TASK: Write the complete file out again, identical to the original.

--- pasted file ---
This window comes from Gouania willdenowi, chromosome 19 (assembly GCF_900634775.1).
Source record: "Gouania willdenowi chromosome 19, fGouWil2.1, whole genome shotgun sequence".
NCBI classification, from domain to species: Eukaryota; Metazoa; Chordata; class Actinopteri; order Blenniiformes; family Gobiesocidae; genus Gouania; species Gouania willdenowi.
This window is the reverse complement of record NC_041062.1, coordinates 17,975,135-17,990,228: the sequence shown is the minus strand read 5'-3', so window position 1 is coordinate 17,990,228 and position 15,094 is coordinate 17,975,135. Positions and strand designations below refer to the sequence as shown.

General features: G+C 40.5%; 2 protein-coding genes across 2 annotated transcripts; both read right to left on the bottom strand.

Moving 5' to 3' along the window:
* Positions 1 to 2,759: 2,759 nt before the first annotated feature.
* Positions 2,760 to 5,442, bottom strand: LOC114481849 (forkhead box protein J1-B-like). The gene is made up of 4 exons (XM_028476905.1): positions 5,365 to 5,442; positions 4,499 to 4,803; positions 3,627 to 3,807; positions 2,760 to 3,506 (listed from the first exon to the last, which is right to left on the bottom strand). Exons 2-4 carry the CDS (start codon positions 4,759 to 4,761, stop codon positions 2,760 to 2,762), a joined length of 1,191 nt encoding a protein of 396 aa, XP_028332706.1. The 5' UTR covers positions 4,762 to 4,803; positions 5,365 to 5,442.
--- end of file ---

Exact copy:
This window comes from Gouania willdenowi, chromosome 19 (assembly GCF_900634775.1).
Source record: "Gouania willdenowi chromosome 19, fGouWil2.1, whole genome shotgun sequence".
NCBI classification, from domain to species: Eukaryota; Metazoa; Chordata; class Actinopteri; order Blenniiformes; family Gobiesocidae; genus Gouania; species Gouania willdenowi.
This window is the reverse complement of record NC_041062.1, coordinates 17,975,135-17,990,228: the sequence shown is the minus strand read 5'-3', so window position 1 is coordinate 17,990,228 and position 15,094 is coordinate 17,975,135. Positions and strand designations below refer to the sequence as shown.

General features: G+C 40.5%; 2 protein-coding genes across 2 annotated transcripts; both read right to left on the bottom strand.

Moving 5' to 3' along the window:
* Positions 1 to 2,759: 2,759 nt before the first annotated feature.
* Positions 2,760 to 5,442, bottom strand: LOC114481849 (forkhead box protein J1-B-like). The gene is made up of 4 exons (XM_028476905.1): positions 5,365 to 5,442; positions 4,499 to 4,803; positions 3,627 to 3,807; positions 2,760 to 3,506 (listed from the first exon to the last, which is right to left on the bottom strand). Exons 2-4 carry the CDS (start codon positions 4,759 to 4,761, stop codon positions 2,760 to 2,762), a joined length of 1,191 nt encoding a protein of 396 aa, XP_028332706.1. The 5' UTR covers positions 4,762 to 4,803; positions 5,365 to 5,442.